I have spent a lot of time during the past few months trying to track down Cook County marriage records on Familysearch. I should have spent that time coming up with better ideas for Christmas presents! I was surprised how many couples in my file were born in Chicago and had their children in Chicago, with no marriage records to show for it. It didn’t make sense.
Since Familysearch released the 1921-1941 Cook County marriages, I figured I would find everyone in that time period and that would be that. However, I was missing quite a few couples and I needed to figure out why. A few of my experienced colleagues pointed me in the right direction.
First of all, before the era of quickie weddings in Las Vegas by Elvis impersonators (indeed, before Elvis!) people traveled to Crown Point. Indiana, for a quick wedding. Crown Point is in Lake County Indiana and they had the loosest laws regarding marriages. Come to the courthouse, get your marriage license, go see the judge, and get married! It was that simple. They did not require a waiting period or a blood test prior to the marriage, and if the couple’s impending nuptials were disapproved of by any of their parents, it was an easy way to elope.
In the late 1930s, Indiana was so overwhelmed by the number of couples getting married that they dug up an old statute that required a residency period in Lake County prior to marriage there. Once they started enforcing the law, the couples stopped going there.
The good news is that Familysearch has marriage records for Lake County Indiana from 1837-1958. There is very little detail on them, but if you cannot find your Chicago couple getting married in Cook County, you should search for them in the Lake County “Marriage Mill.”
Having hunted for many couples in Indiana (and finding quite a few) I had to still wonder about the ones I didn’t find in either Cook County, Illinois, or Lake County, Indiana. I searched nationwide and came up empty. So there were only two possibilities: either these couples never married at all, or I had to find a better way to search for them. There were far too many couples for it to be a simple case of not marrying. It must be a problem with the spelling of the names.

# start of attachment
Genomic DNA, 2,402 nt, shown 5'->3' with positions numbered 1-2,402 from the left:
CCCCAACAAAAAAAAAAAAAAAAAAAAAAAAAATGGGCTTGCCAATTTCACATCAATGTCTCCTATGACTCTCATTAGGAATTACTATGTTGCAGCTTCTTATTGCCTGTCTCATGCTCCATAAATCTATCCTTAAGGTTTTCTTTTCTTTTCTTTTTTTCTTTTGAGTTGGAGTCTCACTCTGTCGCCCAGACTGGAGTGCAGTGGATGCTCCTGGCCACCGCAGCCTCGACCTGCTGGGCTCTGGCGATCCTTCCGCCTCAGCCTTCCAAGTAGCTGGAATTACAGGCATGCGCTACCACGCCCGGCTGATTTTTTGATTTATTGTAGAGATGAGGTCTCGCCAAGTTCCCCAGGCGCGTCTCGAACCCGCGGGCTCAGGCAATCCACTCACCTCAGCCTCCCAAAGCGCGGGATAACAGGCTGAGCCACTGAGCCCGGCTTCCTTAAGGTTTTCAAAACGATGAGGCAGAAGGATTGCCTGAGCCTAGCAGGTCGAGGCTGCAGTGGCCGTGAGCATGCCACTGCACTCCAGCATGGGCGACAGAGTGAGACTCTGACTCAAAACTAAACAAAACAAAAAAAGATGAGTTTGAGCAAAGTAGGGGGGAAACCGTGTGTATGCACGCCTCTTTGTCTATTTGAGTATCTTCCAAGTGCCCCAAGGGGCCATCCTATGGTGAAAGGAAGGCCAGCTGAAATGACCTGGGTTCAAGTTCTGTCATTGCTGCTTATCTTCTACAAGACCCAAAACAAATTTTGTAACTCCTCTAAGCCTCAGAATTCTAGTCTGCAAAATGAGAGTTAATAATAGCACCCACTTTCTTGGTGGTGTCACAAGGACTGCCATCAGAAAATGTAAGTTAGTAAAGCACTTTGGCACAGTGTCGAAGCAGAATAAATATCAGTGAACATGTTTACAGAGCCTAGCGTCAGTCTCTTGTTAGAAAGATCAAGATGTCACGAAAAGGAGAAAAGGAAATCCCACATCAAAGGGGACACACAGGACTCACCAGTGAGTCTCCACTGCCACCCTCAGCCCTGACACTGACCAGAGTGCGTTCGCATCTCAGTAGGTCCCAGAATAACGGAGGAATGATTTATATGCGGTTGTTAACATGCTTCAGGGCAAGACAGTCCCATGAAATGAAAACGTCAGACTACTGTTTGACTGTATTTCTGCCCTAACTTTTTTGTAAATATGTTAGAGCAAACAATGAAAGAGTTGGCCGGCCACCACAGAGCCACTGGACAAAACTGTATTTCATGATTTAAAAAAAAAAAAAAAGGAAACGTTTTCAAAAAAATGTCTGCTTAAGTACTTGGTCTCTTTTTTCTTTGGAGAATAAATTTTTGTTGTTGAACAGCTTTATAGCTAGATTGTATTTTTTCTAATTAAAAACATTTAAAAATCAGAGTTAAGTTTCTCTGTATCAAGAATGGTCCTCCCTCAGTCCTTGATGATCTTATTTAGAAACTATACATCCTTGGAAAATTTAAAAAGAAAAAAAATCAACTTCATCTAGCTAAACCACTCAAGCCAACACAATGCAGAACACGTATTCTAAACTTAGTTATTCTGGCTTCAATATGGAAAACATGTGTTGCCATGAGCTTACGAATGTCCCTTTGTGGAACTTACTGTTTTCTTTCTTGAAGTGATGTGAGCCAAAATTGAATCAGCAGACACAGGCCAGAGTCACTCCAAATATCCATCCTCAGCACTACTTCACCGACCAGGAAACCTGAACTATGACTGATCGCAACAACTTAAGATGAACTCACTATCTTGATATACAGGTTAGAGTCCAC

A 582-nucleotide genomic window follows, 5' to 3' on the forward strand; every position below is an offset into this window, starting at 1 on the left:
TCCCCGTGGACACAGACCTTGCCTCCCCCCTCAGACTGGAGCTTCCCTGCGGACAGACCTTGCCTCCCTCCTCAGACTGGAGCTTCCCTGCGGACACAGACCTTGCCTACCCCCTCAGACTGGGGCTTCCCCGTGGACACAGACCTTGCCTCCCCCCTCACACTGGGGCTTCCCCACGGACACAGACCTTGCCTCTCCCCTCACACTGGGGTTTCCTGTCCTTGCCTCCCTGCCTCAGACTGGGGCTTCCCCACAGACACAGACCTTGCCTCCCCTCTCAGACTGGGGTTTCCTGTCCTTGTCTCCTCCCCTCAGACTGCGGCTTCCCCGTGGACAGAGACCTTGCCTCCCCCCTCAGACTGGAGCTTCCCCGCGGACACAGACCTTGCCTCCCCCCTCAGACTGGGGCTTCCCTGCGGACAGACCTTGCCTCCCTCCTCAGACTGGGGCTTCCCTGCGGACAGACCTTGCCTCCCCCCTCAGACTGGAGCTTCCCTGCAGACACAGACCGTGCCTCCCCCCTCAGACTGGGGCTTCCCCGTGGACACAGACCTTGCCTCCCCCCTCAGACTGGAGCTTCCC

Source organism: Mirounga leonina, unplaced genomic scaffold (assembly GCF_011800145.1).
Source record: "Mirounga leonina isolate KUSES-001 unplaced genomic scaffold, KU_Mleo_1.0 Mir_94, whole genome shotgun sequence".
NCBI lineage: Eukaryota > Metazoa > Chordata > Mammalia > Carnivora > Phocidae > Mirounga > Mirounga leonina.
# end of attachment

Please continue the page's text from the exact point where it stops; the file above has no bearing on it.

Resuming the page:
In many previous columns, I have discussed how familysearch will find close matches using a search method that first finds exact, then close matches, then a little less close, etc. It also finds English equivalents of Italian first names. For example, it can find Joseph when you search for Giuseppe etc. Then one of my colleagues asked me if I used asterisks in my search. “Why would I do that? Familysearch already finds close matches even if the name is misspelled.” Well, I may be stubborn, but I supposed it doesn’t cost anything to try using asterisks.
For those of you who don’t use asterisks in your searching, I am referring to the method of substituting an asterisk (*) in place of missing letters. Let’s say that I am looking for the marriage of someone named “Basile” and they could not read the handwriting and transcribed it as “Bosile.” Familysearch won’t find that one naturally even though “a” and “o” look very similar. However, if I search for “B*sile,” it will find Basile, Bosile, and even BGsile and BZsile if there were such a name. The asterisk substitutes for any character regardless of how wrong it can be.